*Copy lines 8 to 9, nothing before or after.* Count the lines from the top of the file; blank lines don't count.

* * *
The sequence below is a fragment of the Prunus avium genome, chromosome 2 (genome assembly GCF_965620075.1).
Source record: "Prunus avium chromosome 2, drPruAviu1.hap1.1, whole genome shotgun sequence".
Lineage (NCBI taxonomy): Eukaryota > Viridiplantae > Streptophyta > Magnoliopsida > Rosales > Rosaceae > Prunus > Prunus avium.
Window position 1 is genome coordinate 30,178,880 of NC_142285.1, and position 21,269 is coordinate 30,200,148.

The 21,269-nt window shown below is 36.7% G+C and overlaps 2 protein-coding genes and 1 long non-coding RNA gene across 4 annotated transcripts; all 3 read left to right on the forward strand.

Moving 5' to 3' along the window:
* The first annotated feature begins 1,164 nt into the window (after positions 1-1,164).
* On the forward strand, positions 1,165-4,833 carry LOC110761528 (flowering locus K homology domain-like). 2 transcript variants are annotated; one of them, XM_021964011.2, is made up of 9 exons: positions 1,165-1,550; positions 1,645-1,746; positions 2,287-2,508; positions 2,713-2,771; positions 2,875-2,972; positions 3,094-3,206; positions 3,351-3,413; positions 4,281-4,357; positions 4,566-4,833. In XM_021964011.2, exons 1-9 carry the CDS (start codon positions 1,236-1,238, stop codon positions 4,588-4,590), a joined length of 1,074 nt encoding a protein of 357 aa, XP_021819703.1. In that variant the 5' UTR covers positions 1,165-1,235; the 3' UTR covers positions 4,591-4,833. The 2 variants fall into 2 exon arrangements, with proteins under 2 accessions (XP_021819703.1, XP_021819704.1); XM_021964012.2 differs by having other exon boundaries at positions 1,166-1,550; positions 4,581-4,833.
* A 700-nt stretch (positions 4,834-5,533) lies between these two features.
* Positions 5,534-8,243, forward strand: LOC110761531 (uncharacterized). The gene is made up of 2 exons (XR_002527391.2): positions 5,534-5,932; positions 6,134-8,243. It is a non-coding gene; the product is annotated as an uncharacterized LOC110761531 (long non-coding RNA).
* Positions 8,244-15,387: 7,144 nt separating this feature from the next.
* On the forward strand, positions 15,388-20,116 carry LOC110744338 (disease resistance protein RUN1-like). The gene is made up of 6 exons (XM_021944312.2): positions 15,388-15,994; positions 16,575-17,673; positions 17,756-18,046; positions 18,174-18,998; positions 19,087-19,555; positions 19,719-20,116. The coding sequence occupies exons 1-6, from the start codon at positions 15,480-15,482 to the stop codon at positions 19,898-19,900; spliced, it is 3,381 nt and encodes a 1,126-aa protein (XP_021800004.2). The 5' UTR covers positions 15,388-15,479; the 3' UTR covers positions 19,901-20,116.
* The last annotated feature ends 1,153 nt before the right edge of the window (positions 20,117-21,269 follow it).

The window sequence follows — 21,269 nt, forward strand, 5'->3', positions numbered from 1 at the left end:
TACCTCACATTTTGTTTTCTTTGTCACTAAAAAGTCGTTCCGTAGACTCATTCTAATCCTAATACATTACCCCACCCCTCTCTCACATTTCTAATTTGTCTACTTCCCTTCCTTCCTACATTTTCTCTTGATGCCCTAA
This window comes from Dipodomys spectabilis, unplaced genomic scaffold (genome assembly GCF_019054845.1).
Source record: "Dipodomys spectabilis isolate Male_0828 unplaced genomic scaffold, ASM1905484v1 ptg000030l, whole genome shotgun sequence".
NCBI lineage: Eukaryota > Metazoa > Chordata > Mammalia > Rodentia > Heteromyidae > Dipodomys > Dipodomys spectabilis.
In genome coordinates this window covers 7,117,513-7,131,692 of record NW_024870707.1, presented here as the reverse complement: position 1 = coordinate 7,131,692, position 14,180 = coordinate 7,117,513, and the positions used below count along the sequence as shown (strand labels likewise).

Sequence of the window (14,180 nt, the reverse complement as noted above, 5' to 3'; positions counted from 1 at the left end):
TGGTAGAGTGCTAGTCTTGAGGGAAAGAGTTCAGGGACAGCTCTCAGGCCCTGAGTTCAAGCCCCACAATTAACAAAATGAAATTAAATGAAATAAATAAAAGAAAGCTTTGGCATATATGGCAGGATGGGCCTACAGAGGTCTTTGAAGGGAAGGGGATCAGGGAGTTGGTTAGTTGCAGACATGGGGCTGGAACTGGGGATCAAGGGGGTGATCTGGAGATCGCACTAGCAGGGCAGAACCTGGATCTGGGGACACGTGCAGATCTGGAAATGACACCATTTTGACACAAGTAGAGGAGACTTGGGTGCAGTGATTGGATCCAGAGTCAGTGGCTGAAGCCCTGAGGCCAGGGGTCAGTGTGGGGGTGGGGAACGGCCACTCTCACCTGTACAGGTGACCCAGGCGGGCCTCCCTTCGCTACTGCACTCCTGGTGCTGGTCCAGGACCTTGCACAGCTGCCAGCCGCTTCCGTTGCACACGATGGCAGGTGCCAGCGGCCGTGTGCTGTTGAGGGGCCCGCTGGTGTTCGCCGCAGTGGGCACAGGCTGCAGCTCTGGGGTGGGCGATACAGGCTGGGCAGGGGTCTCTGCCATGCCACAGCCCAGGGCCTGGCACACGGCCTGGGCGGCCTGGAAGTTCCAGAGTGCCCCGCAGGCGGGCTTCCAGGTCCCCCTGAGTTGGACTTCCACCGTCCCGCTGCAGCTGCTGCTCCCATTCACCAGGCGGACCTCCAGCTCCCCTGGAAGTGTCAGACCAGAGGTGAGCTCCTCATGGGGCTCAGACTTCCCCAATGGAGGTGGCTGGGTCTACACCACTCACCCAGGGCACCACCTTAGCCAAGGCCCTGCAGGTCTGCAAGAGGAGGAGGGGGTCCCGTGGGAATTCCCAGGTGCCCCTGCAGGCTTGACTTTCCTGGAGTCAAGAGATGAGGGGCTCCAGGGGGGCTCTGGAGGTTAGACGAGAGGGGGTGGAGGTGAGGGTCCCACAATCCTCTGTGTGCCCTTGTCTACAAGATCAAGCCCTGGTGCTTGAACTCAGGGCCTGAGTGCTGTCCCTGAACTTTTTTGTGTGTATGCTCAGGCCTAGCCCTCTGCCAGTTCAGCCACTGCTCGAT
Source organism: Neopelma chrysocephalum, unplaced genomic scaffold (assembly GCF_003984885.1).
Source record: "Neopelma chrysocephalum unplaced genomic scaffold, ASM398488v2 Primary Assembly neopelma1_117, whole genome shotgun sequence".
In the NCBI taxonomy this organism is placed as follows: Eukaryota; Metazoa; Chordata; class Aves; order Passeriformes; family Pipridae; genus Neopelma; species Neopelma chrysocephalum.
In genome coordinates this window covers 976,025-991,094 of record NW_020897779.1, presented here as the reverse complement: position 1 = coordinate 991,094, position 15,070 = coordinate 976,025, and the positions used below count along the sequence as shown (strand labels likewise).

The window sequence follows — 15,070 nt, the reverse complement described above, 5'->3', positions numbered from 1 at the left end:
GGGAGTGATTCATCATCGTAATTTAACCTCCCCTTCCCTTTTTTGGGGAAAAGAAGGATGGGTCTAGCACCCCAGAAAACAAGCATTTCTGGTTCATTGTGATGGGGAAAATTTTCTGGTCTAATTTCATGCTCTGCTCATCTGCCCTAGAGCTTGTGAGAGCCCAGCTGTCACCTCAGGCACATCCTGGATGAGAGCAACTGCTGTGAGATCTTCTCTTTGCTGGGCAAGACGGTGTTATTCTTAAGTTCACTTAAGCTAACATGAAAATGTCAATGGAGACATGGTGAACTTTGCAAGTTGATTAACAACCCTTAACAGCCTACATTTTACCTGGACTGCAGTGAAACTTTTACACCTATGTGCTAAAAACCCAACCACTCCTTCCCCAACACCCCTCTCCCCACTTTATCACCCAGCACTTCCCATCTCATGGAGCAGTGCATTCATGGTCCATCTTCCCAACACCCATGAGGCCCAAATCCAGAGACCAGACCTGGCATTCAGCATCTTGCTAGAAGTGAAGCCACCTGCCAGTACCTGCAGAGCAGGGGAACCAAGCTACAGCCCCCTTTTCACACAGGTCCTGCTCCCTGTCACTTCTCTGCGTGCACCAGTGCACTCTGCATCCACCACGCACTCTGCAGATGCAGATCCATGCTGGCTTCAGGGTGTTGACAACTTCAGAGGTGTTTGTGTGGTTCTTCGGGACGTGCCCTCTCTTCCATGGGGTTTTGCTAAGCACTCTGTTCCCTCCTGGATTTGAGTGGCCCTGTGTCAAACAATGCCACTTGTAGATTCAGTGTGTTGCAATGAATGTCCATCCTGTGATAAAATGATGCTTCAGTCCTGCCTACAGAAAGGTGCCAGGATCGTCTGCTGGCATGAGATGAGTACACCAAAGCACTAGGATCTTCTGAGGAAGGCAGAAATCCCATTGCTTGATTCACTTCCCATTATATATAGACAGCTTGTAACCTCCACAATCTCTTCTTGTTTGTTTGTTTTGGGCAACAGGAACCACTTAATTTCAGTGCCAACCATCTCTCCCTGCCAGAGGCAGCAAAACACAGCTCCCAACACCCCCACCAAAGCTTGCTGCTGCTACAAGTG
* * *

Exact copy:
* On the forward strand, positions 1,165-4,833 carry LOC110761528 (flowering locus K homology domain-like). 2 transcript variants are annotated; one of them, XM_021964011.2, is made up of 9 exons: positions 1,165-1,550; positions 1,645-1,746; positions 2,287-2,508; positions 2,713-2,771; positions 2,875-2,972; positions 3,094-3,206; positions 3,351-3,413; positions 4,281-4,357; positions 4,566-4,833. In XM_021964011.2, exons 1-9 carry the CDS (start codon positions 1,236-1,238, stop codon positions 4,588-4,590), a joined length of 1,074 nt encoding a protein of 357 aa, XP_021819703.1. In that variant the 5' UTR covers positions 1,165-1,235; the 3' UTR covers positions 4,591-4,833. The 2 variants fall into 2 exon arrangements, with proteins under 2 accessions (XP_021819703.1, XP_021819704.1); XM_021964012.2 differs by having other exon boundaries at positions 1,166-1,550; positions 4,581-4,833.
* A 700-nt stretch (positions 4,834-5,533) lies between these two features.